The global cement industry will invest more than $3.5 billion for air pollution control systems in 2010, increasing to nearly $5 billion annually by 2015, driven in part by new air pollution standards expected this year in the U.S., according to new reports from McIlvaine Company, reports Environmental Protection.
While almost half of the investments will pay for fabric filters, typically used by new cement plants to control emissions in kiln and transfer and grinding operations, new air pollution standards will drive demand for more than 100 scrubbers for hydrochloric acid (HCl) removal, and the same amount for new baghouses to meet the toxic metal and particulate limits, according to the reports.
The forecasts — World Fabric Filter and Element Markets, Scrubber/Adsorber/Biofilter World Markets, NOx Control World Markets and Electrostatic Precipitator World Markets — also indicate that the standards could force most plants to install regenerative thermal oxidizers to meet total hydrocarbon limits.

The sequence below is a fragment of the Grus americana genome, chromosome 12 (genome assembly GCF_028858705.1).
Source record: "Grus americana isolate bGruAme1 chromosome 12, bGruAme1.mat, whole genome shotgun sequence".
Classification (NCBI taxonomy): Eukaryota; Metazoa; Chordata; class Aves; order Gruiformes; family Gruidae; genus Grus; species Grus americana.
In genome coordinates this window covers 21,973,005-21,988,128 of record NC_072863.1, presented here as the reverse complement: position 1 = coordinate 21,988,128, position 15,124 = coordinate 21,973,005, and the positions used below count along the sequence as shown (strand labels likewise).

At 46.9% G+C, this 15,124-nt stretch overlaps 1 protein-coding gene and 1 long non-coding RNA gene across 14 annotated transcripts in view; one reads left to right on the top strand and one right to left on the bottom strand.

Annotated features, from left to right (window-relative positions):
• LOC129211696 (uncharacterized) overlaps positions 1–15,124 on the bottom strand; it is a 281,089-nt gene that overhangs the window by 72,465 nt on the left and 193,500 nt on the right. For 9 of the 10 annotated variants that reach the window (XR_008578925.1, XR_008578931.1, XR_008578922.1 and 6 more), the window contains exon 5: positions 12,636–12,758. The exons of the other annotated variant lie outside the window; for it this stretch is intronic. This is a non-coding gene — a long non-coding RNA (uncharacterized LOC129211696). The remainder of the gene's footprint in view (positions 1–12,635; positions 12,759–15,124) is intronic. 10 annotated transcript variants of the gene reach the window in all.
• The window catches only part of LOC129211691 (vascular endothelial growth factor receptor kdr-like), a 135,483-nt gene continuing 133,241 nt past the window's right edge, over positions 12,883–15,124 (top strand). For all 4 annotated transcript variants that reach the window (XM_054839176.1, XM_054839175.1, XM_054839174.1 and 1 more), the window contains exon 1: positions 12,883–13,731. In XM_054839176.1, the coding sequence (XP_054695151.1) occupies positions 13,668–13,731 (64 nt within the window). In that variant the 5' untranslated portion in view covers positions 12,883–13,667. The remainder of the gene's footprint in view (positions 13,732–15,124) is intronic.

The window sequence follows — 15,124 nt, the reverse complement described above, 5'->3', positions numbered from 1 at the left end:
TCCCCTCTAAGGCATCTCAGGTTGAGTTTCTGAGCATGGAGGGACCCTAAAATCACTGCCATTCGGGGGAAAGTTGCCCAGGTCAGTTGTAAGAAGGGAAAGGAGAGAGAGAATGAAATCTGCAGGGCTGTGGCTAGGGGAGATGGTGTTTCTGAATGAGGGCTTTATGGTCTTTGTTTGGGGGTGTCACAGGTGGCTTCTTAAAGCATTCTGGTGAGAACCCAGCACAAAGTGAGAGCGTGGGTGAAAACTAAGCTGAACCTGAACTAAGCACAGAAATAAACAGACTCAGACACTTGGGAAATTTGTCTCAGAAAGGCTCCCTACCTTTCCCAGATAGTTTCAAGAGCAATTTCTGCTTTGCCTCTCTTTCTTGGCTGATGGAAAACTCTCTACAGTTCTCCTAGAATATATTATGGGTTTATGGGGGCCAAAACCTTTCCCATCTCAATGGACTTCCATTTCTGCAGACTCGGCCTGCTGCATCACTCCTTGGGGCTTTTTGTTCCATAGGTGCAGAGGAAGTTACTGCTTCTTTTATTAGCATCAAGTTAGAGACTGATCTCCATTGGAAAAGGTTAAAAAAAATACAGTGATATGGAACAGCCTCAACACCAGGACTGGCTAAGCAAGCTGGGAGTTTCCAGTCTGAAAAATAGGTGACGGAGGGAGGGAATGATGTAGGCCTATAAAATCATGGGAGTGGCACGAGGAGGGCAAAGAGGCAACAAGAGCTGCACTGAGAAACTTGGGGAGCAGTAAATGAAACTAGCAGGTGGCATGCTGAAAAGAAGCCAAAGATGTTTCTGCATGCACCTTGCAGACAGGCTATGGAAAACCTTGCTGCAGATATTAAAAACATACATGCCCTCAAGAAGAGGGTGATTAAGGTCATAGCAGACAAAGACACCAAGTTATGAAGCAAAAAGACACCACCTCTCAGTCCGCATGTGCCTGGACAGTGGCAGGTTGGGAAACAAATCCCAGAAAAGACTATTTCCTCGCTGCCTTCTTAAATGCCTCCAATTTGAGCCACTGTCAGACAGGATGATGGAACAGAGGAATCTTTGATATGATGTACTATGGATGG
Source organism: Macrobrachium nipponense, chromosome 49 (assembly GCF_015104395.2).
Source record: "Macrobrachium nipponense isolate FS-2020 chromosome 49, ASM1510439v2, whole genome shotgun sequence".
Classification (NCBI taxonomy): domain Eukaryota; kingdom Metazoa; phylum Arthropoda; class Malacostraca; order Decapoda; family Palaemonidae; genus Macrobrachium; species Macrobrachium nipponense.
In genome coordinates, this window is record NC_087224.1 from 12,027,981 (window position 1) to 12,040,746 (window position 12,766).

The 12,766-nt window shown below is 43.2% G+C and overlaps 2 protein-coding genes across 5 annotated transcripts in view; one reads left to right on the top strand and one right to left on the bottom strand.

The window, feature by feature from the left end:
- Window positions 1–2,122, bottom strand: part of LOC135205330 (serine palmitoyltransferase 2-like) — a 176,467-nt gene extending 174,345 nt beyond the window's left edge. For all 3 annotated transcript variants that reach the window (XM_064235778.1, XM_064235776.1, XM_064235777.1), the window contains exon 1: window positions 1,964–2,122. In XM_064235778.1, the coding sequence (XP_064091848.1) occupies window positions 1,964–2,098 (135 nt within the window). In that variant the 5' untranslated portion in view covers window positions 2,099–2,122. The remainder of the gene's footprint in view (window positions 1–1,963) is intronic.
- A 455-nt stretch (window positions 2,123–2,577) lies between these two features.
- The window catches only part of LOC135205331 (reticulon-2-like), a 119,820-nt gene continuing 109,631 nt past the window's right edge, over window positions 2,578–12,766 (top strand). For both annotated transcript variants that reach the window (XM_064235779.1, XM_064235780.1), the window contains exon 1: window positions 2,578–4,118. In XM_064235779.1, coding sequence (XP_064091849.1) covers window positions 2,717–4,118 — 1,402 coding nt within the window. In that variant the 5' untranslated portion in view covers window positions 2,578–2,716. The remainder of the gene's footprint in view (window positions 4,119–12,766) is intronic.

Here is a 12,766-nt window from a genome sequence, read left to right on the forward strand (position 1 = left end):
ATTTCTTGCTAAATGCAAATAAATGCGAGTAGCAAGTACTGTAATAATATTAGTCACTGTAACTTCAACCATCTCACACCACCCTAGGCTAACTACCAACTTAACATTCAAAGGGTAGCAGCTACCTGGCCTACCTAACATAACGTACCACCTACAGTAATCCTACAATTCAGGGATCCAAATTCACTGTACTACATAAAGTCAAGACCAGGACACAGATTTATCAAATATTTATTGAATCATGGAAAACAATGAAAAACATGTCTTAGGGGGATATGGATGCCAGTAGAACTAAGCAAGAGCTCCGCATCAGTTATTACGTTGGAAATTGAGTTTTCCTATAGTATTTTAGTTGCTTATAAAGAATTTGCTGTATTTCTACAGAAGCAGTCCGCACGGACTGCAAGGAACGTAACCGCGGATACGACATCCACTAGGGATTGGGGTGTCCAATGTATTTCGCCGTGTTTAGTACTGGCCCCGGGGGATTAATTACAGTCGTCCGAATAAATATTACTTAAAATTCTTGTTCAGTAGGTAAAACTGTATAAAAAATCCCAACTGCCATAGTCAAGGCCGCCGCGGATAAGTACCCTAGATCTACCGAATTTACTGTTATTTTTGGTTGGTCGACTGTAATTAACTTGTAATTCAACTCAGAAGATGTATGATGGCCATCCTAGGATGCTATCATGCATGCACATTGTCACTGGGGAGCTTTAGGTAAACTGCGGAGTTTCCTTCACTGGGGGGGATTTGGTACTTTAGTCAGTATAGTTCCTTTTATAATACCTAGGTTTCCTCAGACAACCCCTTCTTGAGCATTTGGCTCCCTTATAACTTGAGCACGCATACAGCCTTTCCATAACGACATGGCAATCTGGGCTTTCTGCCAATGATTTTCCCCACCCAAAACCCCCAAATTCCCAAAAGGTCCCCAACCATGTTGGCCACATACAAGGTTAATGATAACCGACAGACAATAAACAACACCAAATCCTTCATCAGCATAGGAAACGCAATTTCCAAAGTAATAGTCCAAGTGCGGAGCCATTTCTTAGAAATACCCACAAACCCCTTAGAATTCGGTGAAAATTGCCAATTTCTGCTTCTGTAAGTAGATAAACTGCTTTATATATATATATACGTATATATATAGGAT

Already, lawsuit settlements have resulted in the installation of the first selective catalytic reduction (SCR) units for nitrogen oxide (NOx) control, which is more capital intensive than the selective, non-catalytic approach (SNCR), which involves only injection of urea or ammonia into the hot zones of the system, according to the report.
One recent lawsuit involving Portland cement manufacturer Lafarge North America and two of its subsidiaries resulted in a $5 million civil penalty along with the installation of roughly $170 million in new air pollution control equipment.
Other upgrades cited in the report include electrostatic precipitators for particulate removal or total replacements of these systems, and the addition of new technologies and approaches like a two-stage scrubber system to remove mercury and sulfur dioxide.
Cement plants are also eyeing alternative fuels like renewable biomass sources, particularly in Europe, which is expected to impact the cost and performance of the air pollution control equipment.
The reports also find that regionally, 50 percent of the world’s production of cement is in China, making it a huge consumer of fabric filters. In Europe, as the allowable emissions of acid gases and NOx continues to drop, the number of HC1 removal systems on cement plants continues to rise. As a result, Europe has more of these systems than any other continent.
Cement imports to the United States will be 18 percent of the total in 2020 without new air pollution standards, but will jump to 33 percent with new regulations, according to the Portland Cement Association, reports Environmental Protection.